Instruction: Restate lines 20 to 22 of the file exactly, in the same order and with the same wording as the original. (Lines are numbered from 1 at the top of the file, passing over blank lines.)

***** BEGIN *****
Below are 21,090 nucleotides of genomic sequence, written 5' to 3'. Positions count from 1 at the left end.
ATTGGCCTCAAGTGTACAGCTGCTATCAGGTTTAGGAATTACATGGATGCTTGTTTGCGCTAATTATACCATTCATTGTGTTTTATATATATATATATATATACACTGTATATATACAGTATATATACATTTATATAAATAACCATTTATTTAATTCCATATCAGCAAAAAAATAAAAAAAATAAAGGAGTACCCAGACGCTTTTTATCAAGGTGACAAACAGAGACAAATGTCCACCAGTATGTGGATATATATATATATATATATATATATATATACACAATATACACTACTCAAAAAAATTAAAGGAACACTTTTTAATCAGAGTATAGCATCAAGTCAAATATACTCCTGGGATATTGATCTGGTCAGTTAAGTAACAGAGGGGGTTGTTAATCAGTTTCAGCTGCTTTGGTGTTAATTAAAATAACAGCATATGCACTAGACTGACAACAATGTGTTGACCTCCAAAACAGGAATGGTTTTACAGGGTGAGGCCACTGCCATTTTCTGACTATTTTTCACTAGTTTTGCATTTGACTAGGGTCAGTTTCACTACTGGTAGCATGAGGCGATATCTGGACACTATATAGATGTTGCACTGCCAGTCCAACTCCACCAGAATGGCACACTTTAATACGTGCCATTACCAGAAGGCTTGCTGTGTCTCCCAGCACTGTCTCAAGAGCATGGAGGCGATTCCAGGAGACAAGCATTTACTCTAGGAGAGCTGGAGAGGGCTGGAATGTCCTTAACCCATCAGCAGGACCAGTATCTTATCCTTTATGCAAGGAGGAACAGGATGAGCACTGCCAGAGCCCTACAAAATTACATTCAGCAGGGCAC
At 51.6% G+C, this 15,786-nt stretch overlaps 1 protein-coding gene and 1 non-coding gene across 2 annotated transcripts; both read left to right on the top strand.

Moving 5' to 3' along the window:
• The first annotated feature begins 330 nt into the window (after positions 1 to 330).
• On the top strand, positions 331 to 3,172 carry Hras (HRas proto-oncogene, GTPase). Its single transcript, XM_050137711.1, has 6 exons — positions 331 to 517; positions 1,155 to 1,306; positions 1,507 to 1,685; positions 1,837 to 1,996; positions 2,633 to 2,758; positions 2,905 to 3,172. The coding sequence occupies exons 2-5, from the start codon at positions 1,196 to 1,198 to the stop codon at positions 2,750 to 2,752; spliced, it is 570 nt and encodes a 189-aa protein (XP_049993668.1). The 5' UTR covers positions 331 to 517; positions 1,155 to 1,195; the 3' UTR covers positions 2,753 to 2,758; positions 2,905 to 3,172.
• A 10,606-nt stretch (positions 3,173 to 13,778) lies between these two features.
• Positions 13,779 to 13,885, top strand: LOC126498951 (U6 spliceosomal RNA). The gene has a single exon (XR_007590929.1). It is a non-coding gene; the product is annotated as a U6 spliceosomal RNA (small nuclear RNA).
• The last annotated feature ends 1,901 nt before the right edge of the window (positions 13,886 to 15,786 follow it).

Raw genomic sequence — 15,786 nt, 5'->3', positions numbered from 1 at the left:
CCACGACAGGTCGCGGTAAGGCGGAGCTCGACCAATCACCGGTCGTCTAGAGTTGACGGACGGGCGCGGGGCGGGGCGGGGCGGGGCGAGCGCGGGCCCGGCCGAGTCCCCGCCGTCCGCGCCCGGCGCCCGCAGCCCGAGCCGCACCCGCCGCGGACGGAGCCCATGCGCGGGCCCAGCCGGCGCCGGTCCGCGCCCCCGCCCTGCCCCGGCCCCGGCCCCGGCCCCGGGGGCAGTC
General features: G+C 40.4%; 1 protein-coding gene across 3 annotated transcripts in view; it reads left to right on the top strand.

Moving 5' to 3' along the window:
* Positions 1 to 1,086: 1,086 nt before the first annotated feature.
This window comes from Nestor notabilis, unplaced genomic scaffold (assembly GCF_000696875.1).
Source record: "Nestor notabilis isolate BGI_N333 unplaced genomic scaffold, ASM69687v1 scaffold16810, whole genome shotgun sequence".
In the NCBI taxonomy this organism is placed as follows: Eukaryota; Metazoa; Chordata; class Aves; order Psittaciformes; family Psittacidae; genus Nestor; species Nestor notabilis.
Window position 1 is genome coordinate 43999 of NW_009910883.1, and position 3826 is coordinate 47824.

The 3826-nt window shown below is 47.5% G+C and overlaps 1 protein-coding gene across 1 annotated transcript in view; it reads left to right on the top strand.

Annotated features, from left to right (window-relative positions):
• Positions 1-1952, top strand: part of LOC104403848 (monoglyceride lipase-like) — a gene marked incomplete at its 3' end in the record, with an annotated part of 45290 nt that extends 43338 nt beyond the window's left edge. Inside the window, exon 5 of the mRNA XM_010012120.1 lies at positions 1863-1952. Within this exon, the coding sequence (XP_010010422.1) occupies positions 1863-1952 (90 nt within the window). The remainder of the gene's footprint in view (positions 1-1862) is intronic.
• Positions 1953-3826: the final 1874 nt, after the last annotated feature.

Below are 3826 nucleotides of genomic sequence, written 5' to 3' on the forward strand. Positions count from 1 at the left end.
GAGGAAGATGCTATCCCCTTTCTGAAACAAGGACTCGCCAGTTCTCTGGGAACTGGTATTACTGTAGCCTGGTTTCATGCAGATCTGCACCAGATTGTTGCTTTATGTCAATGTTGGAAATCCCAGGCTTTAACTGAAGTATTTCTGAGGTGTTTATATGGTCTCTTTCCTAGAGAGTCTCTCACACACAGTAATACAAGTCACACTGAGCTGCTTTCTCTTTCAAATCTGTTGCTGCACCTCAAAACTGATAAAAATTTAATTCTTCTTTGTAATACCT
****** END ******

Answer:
Annotated features, from left to right (window-relative positions):
• Positions 1-1952, top strand: part of LOC104403848 (monoglyceride lipase-like) — a gene marked incomplete at its 3' end in the record, with an annotated part of 45290 nt that extends 43338 nt beyond the window's left edge. Inside the window, exon 5 of the mRNA XM_010012120.1 lies at positions 1863-1952. Within this exon, the coding sequence (XP_010010422.1) occupies positions 1863-1952 (90 nt within the window). The remainder of the gene's footprint in view (positions 1-1862) is intronic.
• Positions 1953-3826: the final 1874 nt, after the last annotated feature.